Bracing Your Portfolio for Impact

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After spending most of January and a good part of February in negative territory, the S&P 500 rallied through March 2nd to set all-time record highs. Shortly thereafter, on the other hand, volatility returned to the mix. For example, on Tuesday, March 10th, the S&P 500 turned negative for 2015 after logging its second worst performance of the year. What’s more? So far in the month of March, the S&P 500 has failed to log two consecutive up days.

Now Gary and I don’t want to be a boy who cried wolf, but we feel that the stock market is exceptionally likely to see a pullback in the very near future. And it could get ugly. Considering the fact that we have not seen a significant stock sell-off since Greece stoked the Eurozone Crisis flames in the summer of 2011, many may forget what it’s like to endure an 18.8% plunge in prices over a few short months. Or worse… a monstrous 55% decline over 1 ½ years (2007-2009).

Unfortunately, the news for stocks is not improving. Gary and I recently conducted a historical study of popular price statistics used to gauge stock valuations. The premise? At which point did over-inflated balloons come crashing back down to earth? And how do those previous occurrences compare with today’s stock valuations?

We compared the current median price-to-earnings (P/E) and price-to-sales/revenue (P/S) with previous points in history. Notably, we were interested in those periods of time that led up to the point in which stocks cratered into the ground—periods like 1929, 1973, 1987, 2000 and 2007. Our conclusion? Those fundamental metrics put the current price of stocks at loftier levels, on average, than all of those previous periods which led to some of the biggest market catastrophes ever!

The bad news does not end there. Being the numbers geek that I am, I crunched some statistical figures to provide me with perspective on the probability of our current bull market cycle’s continuation. Does it still have legs?

Bull Markets

Looking at data for the Dow Jones Industrial Average (DJIA) going back to 1900, we are currently in the 35th bull market cycle. The average bull has lasted 795 days with an average cycle growth of 90%. The current bull market for stocks in the Dow? It currently stands at 2,184 days and 179% (as of the most recent high set back on 3/2/15). According to these stats, there is only a 2% chance that the current bull market will continue beyond 2,224 days.

Could we have already started the 35th bear market since 1900? Well, if the March 2nd highs are not revisited within the next 30 days or so, the likelihood is extremely high that the second longest bull market in history has concluded.

Bear Markets

If the bull really has run its course – if the bear is gearing up to maul – then you need to take immediate action to protect your dollars. The average bear market drop is 32% and lasts roughly one year. Can you really afford to lose ONE-THIRD of your portfolio’s value over the next 12 months?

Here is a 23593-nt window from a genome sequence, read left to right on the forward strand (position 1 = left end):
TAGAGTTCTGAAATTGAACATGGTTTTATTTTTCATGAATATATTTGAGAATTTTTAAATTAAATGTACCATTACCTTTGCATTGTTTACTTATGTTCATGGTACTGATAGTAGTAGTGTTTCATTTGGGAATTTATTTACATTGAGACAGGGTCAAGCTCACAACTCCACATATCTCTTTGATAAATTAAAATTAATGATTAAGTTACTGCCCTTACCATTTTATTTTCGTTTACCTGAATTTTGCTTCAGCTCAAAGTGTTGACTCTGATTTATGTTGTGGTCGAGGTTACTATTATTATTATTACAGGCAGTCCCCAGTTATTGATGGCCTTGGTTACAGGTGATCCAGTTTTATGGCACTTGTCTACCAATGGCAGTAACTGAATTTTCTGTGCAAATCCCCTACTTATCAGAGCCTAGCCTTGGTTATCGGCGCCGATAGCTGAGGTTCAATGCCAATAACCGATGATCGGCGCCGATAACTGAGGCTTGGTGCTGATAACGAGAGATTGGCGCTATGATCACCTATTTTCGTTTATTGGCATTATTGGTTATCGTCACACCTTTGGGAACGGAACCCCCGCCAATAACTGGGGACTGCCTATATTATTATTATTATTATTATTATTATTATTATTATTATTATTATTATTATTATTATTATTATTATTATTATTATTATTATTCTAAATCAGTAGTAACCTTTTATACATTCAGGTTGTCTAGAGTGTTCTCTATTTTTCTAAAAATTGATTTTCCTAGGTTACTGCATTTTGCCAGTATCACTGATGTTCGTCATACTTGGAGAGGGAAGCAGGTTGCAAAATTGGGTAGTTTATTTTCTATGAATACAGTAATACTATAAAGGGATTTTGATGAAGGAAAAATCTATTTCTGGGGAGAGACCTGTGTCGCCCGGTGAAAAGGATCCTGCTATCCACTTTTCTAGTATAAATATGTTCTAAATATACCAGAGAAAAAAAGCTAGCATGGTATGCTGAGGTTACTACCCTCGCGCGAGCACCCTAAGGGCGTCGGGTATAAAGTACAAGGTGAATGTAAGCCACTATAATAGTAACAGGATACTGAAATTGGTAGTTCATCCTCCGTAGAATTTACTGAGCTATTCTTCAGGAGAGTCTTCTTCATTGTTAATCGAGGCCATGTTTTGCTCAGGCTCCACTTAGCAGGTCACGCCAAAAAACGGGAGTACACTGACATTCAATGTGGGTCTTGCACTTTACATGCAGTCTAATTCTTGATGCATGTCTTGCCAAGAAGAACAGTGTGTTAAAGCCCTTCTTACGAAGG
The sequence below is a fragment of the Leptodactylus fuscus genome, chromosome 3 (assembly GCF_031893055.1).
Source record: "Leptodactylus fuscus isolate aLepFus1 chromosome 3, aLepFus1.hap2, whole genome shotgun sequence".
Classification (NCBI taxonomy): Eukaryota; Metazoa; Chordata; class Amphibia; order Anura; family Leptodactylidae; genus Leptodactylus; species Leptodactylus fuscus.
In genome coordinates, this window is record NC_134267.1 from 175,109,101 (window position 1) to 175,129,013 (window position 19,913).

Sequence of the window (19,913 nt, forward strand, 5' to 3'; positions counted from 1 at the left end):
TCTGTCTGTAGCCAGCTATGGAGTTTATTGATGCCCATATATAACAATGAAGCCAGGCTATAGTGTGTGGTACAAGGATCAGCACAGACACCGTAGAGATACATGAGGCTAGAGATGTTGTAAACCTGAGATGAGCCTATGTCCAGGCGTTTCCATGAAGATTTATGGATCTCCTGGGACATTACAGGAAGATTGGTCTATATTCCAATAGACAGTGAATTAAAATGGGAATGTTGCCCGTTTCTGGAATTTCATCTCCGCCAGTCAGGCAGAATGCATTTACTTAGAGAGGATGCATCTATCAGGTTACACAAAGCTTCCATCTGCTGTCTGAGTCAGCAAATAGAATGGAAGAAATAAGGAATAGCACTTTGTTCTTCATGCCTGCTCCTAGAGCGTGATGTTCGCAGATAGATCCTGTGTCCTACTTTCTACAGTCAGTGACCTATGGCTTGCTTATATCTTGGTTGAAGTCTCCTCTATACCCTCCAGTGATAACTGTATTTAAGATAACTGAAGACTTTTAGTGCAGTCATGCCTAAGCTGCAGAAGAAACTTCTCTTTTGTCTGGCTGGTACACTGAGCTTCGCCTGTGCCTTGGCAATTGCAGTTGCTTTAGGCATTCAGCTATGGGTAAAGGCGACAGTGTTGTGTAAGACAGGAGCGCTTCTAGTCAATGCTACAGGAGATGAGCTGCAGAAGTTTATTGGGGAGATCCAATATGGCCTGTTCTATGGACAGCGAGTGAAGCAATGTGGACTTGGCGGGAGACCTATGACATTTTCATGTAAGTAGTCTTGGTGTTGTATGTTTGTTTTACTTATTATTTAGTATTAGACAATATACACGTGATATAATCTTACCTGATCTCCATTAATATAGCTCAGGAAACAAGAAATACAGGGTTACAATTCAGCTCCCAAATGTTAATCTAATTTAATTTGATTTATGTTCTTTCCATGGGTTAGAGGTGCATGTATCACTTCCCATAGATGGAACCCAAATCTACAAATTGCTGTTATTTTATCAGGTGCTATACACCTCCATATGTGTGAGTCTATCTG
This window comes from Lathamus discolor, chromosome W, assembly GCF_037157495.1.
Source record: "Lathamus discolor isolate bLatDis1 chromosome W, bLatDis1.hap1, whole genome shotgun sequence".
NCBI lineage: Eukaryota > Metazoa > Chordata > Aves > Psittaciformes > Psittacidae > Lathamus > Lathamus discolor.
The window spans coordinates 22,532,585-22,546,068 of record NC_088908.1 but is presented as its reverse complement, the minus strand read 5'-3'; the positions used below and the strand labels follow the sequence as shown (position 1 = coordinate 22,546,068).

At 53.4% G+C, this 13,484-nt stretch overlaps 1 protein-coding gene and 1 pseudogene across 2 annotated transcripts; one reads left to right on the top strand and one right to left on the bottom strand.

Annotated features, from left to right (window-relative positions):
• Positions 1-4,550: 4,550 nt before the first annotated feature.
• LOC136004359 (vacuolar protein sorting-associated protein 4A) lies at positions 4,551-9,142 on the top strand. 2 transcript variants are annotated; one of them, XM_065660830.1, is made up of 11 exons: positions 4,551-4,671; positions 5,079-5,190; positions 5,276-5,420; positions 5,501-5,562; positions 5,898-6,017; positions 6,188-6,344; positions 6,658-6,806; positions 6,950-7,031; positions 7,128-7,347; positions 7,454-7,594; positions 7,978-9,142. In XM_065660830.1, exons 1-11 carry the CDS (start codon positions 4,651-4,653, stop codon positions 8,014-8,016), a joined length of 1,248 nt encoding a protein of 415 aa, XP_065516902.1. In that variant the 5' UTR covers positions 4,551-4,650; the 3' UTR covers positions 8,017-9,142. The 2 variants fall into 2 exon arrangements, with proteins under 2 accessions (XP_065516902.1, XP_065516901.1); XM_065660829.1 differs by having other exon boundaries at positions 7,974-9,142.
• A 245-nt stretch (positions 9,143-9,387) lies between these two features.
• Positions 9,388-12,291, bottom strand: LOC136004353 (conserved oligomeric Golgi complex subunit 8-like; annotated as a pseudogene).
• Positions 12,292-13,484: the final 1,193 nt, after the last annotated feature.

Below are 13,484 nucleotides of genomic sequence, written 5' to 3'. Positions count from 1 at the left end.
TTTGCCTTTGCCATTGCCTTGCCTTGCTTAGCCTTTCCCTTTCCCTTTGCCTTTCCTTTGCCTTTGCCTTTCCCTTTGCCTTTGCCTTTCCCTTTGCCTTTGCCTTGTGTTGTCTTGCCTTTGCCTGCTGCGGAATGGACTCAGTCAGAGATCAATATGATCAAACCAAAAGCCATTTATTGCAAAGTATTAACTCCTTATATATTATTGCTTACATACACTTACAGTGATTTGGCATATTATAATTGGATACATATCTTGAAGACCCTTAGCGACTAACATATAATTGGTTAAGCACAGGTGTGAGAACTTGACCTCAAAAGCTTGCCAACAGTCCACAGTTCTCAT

If you recognize the absolute necessity of protecting your wealth, then get acquainted with the FTSE Custom Multi-Asset Stock Hedge (MASH) Index. The MASH index is a tool that Gary and I developed to help protect our clients from the inevitable bear that looms on the horizon. Please click here to learn more about the MASH index.

 

Disclosure Statement: Pacific Park Financial, Inc. is a Registered Investment Adviser with the SEC. Pacific Park Financial, Inc. and/or its clients may hold positions in the ETFs, mutual funds, and/or any investment asset mentioned above. The commentary does not constitute individualized investment advice. The opinions offered herein are not personalized recommendations to buy, sell or hold securities. At times, issuers of exchange-traded products compensate Pacific Park Financial, Inc. or its subsidiaries for advertising on this website. StockHedgeIndex.com is created independently of any advertising relationship.

Everything Is Awesome? Time To Rethink Your ETF Asset Mix

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Less than three months ago, analysts everywhere argued a case for economic acceleration. It was almost as if financial authorities big and small had held a convention at LEGOLAND in California to declare that, “Everything Is Awesome.”

Everything is not awesome. Jobless claims hit 10-month highs, factory orders have dropped for six consecutive months, consumer spending has been waning, exports have been declining and demand for raw goods as measured by shipping rates have been notching historical lows.

In fact, the only thing that can genuinely be described as wonderful are investor account values. The Vanguard Total Stock Market ETF (VTI) remains within one percentage point of a brand new record and the Vanguard Total Bond Market ETF (BND) has been in a long-term uptrend since the start of 2014. Any traditional asset allocation mix has bolstered the wealth and well-being for those with 401ks, IRAs and brokerage accounts.

BND 18 Months